Make it clear that any party can withdraw consent at any time. If someone withdraws consent after a recording has been made make sure you dispose of the recording securely in line with your policy and procedures.

If you're an organisation, your policy should explain who is responsible for making, storing and disposing of recordings. This should be done centrally by your organisation rather than by individual employees or volunteers.

Parents, carers and children recording sessions

Some children, parents or carers might want to record sessions themselves. They might do this through the video call platform, or using a separate camera. They will be able to refer back to their recording whenever they want, but you won’t have any control over what happens to it. You might want to discuss this with them and make a written agreement about what they will use the recording for and how long they will keep it for.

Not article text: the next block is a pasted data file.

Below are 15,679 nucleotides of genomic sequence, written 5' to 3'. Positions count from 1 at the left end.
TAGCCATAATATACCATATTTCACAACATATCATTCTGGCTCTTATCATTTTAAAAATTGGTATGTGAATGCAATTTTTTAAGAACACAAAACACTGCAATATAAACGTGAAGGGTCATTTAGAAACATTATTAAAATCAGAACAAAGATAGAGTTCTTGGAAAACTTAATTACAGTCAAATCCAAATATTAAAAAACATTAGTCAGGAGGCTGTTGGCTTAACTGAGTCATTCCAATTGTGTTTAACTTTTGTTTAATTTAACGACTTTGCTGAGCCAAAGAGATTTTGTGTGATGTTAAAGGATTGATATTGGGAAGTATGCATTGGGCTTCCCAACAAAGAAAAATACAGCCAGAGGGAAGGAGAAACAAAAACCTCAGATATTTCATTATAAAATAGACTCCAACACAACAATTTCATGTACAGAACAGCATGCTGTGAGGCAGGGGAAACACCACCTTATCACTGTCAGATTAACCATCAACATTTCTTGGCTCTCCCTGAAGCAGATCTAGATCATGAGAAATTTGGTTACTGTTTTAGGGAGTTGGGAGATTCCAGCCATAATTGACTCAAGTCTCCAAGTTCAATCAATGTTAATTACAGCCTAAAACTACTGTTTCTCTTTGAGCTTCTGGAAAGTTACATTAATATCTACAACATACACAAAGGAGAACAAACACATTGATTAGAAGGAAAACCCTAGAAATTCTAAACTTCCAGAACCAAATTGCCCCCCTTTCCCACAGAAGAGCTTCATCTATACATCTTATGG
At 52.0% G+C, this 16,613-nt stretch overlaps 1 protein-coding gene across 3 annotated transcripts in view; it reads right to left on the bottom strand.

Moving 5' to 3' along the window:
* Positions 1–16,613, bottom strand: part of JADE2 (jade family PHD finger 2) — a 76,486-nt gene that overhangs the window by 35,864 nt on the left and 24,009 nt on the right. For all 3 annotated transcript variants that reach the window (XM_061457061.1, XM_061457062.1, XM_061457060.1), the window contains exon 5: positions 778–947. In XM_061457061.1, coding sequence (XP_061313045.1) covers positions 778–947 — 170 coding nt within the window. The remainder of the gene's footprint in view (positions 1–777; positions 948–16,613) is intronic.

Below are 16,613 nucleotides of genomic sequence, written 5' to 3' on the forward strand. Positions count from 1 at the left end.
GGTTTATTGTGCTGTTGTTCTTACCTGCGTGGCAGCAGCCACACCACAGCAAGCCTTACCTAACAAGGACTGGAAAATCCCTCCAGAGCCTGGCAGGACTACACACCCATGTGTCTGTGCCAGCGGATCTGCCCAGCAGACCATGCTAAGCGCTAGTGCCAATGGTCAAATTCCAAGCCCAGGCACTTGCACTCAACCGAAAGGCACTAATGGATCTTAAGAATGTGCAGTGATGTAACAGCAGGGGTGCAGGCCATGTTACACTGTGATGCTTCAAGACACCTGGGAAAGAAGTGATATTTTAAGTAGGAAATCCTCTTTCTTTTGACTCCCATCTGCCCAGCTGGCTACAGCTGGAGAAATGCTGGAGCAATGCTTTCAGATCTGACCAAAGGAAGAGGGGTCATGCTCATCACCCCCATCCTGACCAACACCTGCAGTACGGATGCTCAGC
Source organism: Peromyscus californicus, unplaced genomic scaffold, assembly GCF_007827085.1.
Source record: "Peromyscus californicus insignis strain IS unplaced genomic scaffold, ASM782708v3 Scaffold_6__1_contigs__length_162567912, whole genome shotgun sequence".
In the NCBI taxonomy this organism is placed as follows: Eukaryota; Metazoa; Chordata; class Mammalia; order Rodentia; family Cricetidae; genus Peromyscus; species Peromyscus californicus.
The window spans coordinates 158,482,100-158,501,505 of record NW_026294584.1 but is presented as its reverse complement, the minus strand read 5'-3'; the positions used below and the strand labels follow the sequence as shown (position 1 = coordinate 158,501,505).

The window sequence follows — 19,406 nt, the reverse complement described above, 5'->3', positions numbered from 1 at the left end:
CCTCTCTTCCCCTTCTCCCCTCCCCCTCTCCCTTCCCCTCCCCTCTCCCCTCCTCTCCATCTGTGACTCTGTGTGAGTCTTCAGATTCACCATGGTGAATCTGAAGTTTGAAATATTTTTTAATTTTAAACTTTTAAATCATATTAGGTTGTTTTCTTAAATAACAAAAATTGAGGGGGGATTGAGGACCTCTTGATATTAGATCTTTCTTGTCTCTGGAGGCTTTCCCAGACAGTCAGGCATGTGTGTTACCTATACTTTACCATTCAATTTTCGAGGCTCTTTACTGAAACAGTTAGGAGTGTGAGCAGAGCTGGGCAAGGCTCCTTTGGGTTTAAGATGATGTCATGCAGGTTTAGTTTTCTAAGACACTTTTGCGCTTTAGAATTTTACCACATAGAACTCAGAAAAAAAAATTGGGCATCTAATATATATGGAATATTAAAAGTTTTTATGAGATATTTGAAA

Storage and data protection

Storing images securely

Photos and videos are classed as ‘personal data’ under the Data Protection Act 2018. Therefore if your organisation stores photos or video recordings of children for official use, you must ensure you are complying with the requirements set out in the Data Protection Act 2018

You must take steps to mitigate the risk of unauthorised access to and inappropriate use of images of children. This might include:

  • storing images in a secure location
  • encrypting electronic images before they are stored 
  • only using devices belonging to your organisation to take and store photos and recordings of children
  • making sure anyone who takes or uses images of children for your organisation has permission to do so.